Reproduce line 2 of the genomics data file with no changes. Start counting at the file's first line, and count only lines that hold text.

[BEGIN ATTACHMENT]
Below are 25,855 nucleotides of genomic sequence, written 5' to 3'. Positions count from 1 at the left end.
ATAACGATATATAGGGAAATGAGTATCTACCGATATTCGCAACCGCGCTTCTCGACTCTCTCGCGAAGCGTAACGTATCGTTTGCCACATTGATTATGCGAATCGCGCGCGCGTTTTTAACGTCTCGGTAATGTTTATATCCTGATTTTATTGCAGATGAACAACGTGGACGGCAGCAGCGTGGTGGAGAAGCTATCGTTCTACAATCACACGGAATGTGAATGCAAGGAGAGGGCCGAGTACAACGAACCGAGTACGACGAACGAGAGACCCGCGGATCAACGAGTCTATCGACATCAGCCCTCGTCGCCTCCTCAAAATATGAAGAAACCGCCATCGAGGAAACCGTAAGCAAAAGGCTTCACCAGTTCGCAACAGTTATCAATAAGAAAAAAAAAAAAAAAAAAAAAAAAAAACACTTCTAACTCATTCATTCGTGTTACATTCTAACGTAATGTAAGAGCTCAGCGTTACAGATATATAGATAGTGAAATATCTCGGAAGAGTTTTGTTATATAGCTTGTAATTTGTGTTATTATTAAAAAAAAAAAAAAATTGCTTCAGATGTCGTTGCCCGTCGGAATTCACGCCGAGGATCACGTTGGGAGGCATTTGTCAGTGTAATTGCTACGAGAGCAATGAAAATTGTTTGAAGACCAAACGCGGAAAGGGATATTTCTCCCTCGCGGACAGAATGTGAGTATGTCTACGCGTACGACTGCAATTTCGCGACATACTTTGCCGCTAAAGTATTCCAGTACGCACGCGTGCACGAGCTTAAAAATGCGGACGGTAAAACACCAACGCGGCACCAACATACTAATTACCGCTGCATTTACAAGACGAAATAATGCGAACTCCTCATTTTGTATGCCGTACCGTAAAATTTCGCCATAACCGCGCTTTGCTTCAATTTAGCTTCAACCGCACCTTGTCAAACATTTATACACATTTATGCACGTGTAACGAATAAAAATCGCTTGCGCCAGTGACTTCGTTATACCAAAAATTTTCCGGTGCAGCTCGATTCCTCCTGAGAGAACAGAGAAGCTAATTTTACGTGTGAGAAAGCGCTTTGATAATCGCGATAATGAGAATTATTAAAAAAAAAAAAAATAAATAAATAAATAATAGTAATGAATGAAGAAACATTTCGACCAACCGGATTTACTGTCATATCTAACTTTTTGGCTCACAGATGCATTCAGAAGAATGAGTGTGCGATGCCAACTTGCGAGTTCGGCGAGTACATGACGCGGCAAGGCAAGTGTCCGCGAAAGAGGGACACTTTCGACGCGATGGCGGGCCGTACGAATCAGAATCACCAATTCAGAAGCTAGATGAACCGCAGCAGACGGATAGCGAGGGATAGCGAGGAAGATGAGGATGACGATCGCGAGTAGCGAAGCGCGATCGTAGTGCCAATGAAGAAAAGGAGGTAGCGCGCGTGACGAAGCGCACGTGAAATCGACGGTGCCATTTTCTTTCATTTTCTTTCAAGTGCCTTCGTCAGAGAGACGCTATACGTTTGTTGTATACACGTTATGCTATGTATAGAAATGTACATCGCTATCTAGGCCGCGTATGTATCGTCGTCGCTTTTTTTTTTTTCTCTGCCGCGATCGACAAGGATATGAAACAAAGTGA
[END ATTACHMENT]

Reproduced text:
ATAACGATATATAGGGAAATGAGTATCTACCGATATTCGCAACCGCGCTTCTCGACTCTCTCGCGAAGCGTAACGTATCGTTTGCCACATTGATTATGCGAATCGCGCGCGCGTTTTTAACGTCTCGGTAATGTTTATATCCTGATTTTATTGCAGATGAACAACGTGGACGGCAGCAGCGTGGTGGAGAAGCTATCGTTCTACAATCACACGGAATGTGAATGCAAGGAGAGGGCCGAGTACAACGAACCGAGTACGACGAACGAGAGACCCGCGGATCAACGAGTCTATCGACATCAGCCCTCGTCGCCTCCTCAAAATATGAAGAAACCGCCATCGAGGAAACCGTAAGCAAAAGGCTTCACCAGTTCGCAACAGTTATCAATAAGAAAAAAAAAAAAAAAAAAAAAAAAAAACACTTCTAACTCATTCATTCGTGTTACATTCTAACGTAATGTAAGAGCTCAGCGTTACAGATATATAGATAGTGAAATATCTCGGAAGAGTTTTGTTATATAGCTTGTAATTTGTGTTATTATTAAAAAAAAAAAAAAATTGCTTCAGATGTCGTTGCCCGTCGGAATTCACGCCGAGGATCACGTTGGGAGGCATTTGTCAGTGTAATTGCTACGAGAGCAATGAAAATTGTTTGAAGACCAAACGCGGAAAGGGATATTTCTCCCTCGCGGACAGAATGTGAGTATGTCTACGCGTACGACTGCAATTTCGCGACATACTTTGCCGCTAAAGTATTCCAGTACGCACGCGTGCACGAGCTTAAAAATGCGGACGGTAAAACACCAACGCGGCACCAACATACTAATTACCGCTGCATTTACAAGACGAAATAATGCGAACTCCTCATTTTGTATGCCGTACCGTAAAATTTCGCCATAACCGCGCTTTGCTTCAATTTAGCTTCAACCGCACCTTGTCAAACATTTATACACATTTATGCACGTGTAACGAATAAAAATCGCTTGCGCCAGTGACTTCGTTATACCAAAAATTTTCCGGTGCAGCTCGATTCCTCCTGAGAGAACAGAGAAGCTAATTTTACGTGTGAGAAAGCGCTTTGATAATCGCGATAATGAGAATTATTAAAAAAAAAAAAAATAAATAAATAAATAATAGTAATGAATGAAGAAACATTTCGACCAACCGGATTTACTGTCATATCTAACTTTTTGGCTCACAGATGCATTCAGAAGAATGAGTGTGCGATGCCAACTTGCGAGTTCGGCGAGTACATGACGCGGCAAGGCAAGTGTCCGCGAAAGAGGGACACTTTCGACGCGATGGCGGGCCGTACGAATCAGAATCACCAATTCAGAAGCTAGATGAACCGCAGCAGACGGATAGCGAGGGATAGCGAGGAAGATGAGGATGACGATCGCGAGTAGCGAAGCGCGATCGTAGTGCCAATGAAGAAAAGGAGGTAGCGCGCGTGACGAAGCGCACGTGAAATCGACGGTGCCATTTTCTTTCATTTTCTTTCAAGTGCCTTCGTCAGAGAGACGCTATACGTTTGTTGTATACACGTTATGCTATGTATAGAAATGTACATCGCTATCTAGGCCGCGTATGTATCGTCGTCGCTTTTTTTTTTTTCTCTGCCGCGATCGACAAGGATATGAAACAAAGTGA